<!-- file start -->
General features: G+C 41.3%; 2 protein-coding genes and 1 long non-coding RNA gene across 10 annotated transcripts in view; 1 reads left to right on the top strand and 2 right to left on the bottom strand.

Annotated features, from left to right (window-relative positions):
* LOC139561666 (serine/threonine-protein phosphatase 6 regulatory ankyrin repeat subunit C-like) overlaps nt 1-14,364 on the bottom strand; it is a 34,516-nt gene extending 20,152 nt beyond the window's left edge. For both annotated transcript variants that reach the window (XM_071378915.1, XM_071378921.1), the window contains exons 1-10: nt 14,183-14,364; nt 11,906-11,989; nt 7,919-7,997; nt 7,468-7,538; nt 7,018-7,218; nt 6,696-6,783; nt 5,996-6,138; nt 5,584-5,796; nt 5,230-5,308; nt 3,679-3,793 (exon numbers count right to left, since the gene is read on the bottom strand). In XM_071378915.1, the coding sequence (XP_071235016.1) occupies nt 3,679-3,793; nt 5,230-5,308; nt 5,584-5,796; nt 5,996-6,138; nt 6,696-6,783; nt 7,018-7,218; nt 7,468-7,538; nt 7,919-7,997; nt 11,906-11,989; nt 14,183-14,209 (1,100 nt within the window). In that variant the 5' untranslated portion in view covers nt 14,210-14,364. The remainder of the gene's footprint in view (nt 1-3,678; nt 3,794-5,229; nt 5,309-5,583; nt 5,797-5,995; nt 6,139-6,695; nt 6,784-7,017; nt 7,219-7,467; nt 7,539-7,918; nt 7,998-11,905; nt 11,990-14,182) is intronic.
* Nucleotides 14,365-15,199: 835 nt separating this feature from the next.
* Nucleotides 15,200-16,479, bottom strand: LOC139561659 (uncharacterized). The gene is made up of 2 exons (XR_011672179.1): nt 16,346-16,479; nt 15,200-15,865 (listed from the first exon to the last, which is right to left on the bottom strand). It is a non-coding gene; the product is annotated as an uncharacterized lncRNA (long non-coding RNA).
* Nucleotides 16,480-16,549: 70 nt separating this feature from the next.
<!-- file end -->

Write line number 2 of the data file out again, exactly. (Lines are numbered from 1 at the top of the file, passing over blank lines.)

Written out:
Annotated features, from left to right (window-relative positions):